Oregon acrobatics & tumbling wins 22nd consecutive meet in season opener vs Baylor

Steve Dykes

You may have never heard of them, but the Oregon acrobatics & tumbling team is making plenty of noise on campus. They kicked off their quest for a fourth straight national championship on Thursday night at Matthew Knight Arena with a big win over Baylor.

The Oregon acrobatics & tumbling team got their 2014 season started on the right foot with a 280.2-274.38 win over the Baylor Bears. The win marked the 22nd consecutive victory for the Ducks dating back to 2011. The last team to beat Oregon was Maryland, a program that no longer exists. No current team in the country has been able to defeat the Ducks yet.

"As a team, we’ve never had to go through losing one yet," said junior base Tara Lubert. "It’s bound to happen eventually sometime, but we’re hoping not this year again so it’s exciting."

Both teams started strong in the opening compulsories event made up of four heats. In the pyramid heat, Oregon answered Baylor’s 9.9 score with a perfect 10 of their own. Normally early on in the season, teams have to shake off some offseason rust, but the both team’s scores were consistently strong early on. Oregon edged out Baylor 38.85-38.10 in the compulsories for the early lead.

The Ducks would also edge the Bears in the acro event, which is composed of such skills like a 360 degree flip, twisting and releasing. Oregon built their overall lead, winning the acro event 28.45-27.75 with a high score in the round during their second heat of 9.70.

Oregon continued to build their lead with more strong scores in the pyramid event (9.7, 9.75, 9.85) while Baylor scored no higher than 9.65 during the round.

At the break, Oregon led 96.6-94.55. In a sport where deductions come in such small amounts, a team can almost start to go on cruise control with a two point lead.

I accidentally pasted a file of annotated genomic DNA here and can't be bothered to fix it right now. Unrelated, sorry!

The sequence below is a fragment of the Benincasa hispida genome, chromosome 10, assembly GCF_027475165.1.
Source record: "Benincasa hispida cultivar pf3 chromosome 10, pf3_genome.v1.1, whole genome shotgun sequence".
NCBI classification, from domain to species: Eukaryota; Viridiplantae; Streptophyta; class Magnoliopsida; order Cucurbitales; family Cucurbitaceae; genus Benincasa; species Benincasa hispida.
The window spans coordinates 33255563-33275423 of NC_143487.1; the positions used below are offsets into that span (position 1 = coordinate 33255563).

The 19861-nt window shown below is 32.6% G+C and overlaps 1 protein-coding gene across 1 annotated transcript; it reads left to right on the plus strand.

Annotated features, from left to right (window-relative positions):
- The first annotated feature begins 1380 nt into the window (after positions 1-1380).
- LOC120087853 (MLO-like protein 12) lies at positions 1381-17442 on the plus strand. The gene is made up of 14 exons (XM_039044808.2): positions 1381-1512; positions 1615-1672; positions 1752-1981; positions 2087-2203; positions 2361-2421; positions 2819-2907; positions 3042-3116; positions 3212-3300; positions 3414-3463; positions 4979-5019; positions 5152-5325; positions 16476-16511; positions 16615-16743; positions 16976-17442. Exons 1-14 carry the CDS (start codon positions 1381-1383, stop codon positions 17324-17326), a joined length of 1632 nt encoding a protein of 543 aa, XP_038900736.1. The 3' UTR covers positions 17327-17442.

In the toss event, it was the same story, different round. Oregon continued to slowly but steadily pull away from Baylor to put themselves in good position heading into the final events, winning the round 29.05-28.45 to lead 125.70-122.95. The win was more impressive considering the Ducks were forced to change their entire gameplan for the toss event after sophomore base Shelby Armstrong went down with a sprained ankle last week in practice. Jordyn Fox, a freshman back base from Georgetown, Texas, was put in Armstrong's place and flew during the team routine, an adjustment that Oregon head coach Felecia Mulkey was blown away by.

"The fact that we not only hung in there, but won that event, I’m so proud of this team," said Mulkey. "It’s due to mental strength. They're physically able, but the chemistry is just phenomenal."

If a two point lead was a nice cushion, imagine the confidence of building that by almost a full point. By this point, it would take nearly a full-blown collapse by Oregon to lose the meet.

Oregon tends to shine in the tumbling event with some of their best athletes competing during this round. Oregon and Baylor were neck and neck during the round until a score of 9.9 in the ariel heat and a 9.85 in the six element heat to pull away and win the event 57.1-56.61. By this point, the Ducks led by an overall score of 182.8-179.64.

"When I got to the tumbling event, I was just so excited," said Lubert. "I wanted to perform for my home."

Things at Matthew Knight Arena wrapped up with the team event, which is essentially a more impressive version of Bring it On. It’s that same type of custom remix of today’s top hits on the radio, but more chaos. It’s not as much organized pyramids, but rather flips here and twists there. So many things are going on, you really don’t know where to look. Oregon also took the team routine by a score of 97.4-94.74

"It felt like we were at the Olympics," said Lubert. "The whole crowd was saying, ‘Let’s go Ducks,’ and it was just really awesome."

If you’ve never been to one of these meets, they are actually quite impressive. Between enough flips to make anyone watching dizzy and some impressive skill sets that require more strength than most of us have, the sport is probably one of the cooler things on this campus

Attendance is similar to that of a women’s basketball game, but it is much louder because everyone is squeezed into the north side of the arena. And if you don’t know when something good happens, the 1,046 fans in attendance on Thursday night were sure to let you know.

The sport itself is growing as well. In one season, the leauge more than doubled in size from five teams to 11. Next year, Concordia University Wisconsin will become the 12th team to join the NCATA (National Collegiate Acrobatics and Tumbling Association).

Next up for the Ducks will be a meet against Quinnipiac and Azusa Pacific on March 10 at Matthew Knight Arena as they look for win number 23 in a row.

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